Wednesday, December 29, 2010

Why are there no beacon/GPS clips on the ski slopes?

Way off the topic of gardening today, but due to the recent deaths of two local people snow skiing I got to wondering : Why don't ski resorts 'build in' beacons and or GPS devices into the skiers lift ticket ?

In the early 90's I was fortunate to go snow skiing in Switzerland. I started out skiing with new found friends but out paced them and went off on my own. It was a dream of mine to ski Zermatt and the Matterhorn and I wanted to 'really ski'.
When I attained my ski lift ticket I was handed a beacon. It was the size of a Bic lighter and I thought it was a pretty good idea.
How little did I know at that point in the morning how important a beacon could be.
Several hours into my joyous day of skiing on top of the worlds most beautiful glacier I found myself dangling 15 feet off the ground while taking a ground based pulley lift up the glacier. Part of the mountain had slid away. I didn't know if I should jump off the tow bar that was now wedge up my butt crack or hold on for dear life. I ended up jumping off when the the tow bar came closer to the ground. It was a good feeling to feel the ground beneath my skis.

Later on that same day I felt the oddest feeling. I was skiing across the mountain but the snow in front of me was moving. In a blink of an eye I realized I was in an avalanche. Out of shear luck I skied down and across with the slide and ended up on my butt surrounded by a foot of snow that was not moving.

I was totally dazed. My heart was pounding and my nervous system was freaking wacked out.
As I surveyed the site I visually found the ski lift and headed for it, following it down to the small hut that was stationed next to the load up ramp. No one was there. ( WTF ! ) I then took the trail back down to base camp. Along the way I noticed that something was glowing - the beacon.
I got to the base camp and was asked some questions and was accounted for.
I sat down, ordered a hot drink and decided I had enough skiing for awhile.
When leaving I handed over the now silent lifeless beacon, knowing that it may have saved my life if the snow had decided to roll a little differently.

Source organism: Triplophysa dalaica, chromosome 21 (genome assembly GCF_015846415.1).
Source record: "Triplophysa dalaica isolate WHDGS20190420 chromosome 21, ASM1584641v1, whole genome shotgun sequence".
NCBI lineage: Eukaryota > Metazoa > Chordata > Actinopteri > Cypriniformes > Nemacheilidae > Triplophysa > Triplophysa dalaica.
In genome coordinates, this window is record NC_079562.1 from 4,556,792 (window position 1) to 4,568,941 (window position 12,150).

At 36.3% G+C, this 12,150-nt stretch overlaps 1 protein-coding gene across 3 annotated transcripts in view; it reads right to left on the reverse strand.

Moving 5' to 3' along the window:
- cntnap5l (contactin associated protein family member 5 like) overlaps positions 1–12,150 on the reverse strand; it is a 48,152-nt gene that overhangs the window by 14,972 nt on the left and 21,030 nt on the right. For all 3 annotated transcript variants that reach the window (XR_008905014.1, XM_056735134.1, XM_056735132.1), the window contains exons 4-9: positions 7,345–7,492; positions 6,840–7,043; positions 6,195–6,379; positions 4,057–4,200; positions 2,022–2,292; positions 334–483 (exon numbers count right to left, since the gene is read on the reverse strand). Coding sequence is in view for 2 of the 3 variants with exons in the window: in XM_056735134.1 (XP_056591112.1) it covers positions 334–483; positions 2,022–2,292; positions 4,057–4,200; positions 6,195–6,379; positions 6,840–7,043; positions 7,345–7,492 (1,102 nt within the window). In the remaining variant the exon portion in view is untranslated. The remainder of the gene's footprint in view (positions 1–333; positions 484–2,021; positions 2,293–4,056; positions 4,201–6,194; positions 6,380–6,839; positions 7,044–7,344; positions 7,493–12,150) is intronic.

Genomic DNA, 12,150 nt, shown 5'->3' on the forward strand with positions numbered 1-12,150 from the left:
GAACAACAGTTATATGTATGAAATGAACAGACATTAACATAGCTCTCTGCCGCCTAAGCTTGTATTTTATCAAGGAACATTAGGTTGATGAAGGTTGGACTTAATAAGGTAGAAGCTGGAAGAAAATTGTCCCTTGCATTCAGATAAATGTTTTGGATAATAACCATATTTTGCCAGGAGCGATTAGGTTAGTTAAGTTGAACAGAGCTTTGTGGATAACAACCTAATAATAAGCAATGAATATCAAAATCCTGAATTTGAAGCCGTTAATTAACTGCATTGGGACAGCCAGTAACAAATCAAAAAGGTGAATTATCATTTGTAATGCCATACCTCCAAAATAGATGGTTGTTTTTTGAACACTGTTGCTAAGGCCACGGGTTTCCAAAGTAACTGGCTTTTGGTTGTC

I can't help wondering if the two skiers who recently lost their lives would be alive now if they had a gps beacon that would lead rescuers to them before they had died. The technology is there, why isn't is being used ?
If you ski alone or in sanctioned out of bounds areas, please take your cell phone or investigate getting a beacon.

Photo taken at base camp, Zermatt, Switzerland.
From Untitled Album

Friday, December 24, 2010

Hearing the Inner Voice That's been Drowned Out by Craving

 It takes a while to develop the kind of inner attunement Nigel's now practicing.

Instead of meeting in person yesterday he phoned in for his session from his in-law's place. He and his wife and their new baby will be there throughout the break between semesters. Last year we did a couple of sessions the same way over the holidays, but the content of what Nigel talked about was very different. I was so struck by the contrast that I thumbed back in his file to check out my notes from a year ago. Here's how he started our December 20, 2009 conversation: "I'm feeling so antsy here. They live in the middle of the prarrie and they're not big on TV. I can feel this big hole where I'd usually be going to some form of electronic entertainment. I've looked through their bookshelves and pulled out three or four titles that interested me, but I just can't get into any of them. I think I'm feeling lousy because I can't get to my addiction the way I do at home. We didn't bring my laptop and their computers are all password protected. I want to be tempted, I want to have the opportunity to see something that will make me feel good, and I can't so I'm grouchy about the whole thing."

Part of what's different for Nigel now is that he has made it past the withdrawal he always went through back then whenever he managed to abstain from pornography for a time. But there's an even more important difference. He no longer attributes the antsy feeling he sometimes gets to his addiction. He doesn't interpret all of his distress as coming from an urge to go to pornography on the one hand or to a sense of guilt and shame from having relapsed on the other. He's getting so much more adept at sorting through his feelings. Here's what he told me this year: "I asked Melissa to sit down with me last night because I was feeling unsettled. It wasn't clear to me at first, but as we started talking it out I realized that I was wondering what we're doing here. What's our purpose? How will we know whether we've achieved it once it's time to head back to school? I want to make sure we open ourselves up to opportunities for good things to happen. I want to experience things that feel nice, like a real conversation with some of her siblings or her parents--a chance to connect more deeply with them. Or is there a project I can help with around their house that would help me feel good about pitching in? I decided that it might be as simple as going to the store and getting some blueberries so that I can make some pancakes one morning. As we kept talking, I realized th`t I'm also feeling some fear of the upcoming semester. It's supposed to be the hardest semester of the entire doctoral program. There's a desire to stay where someone else is taking care of everything. For some odd reason it's a little hard to enjoy the down time. In quiet moments, what's coming after the break looms it's head and stares me down."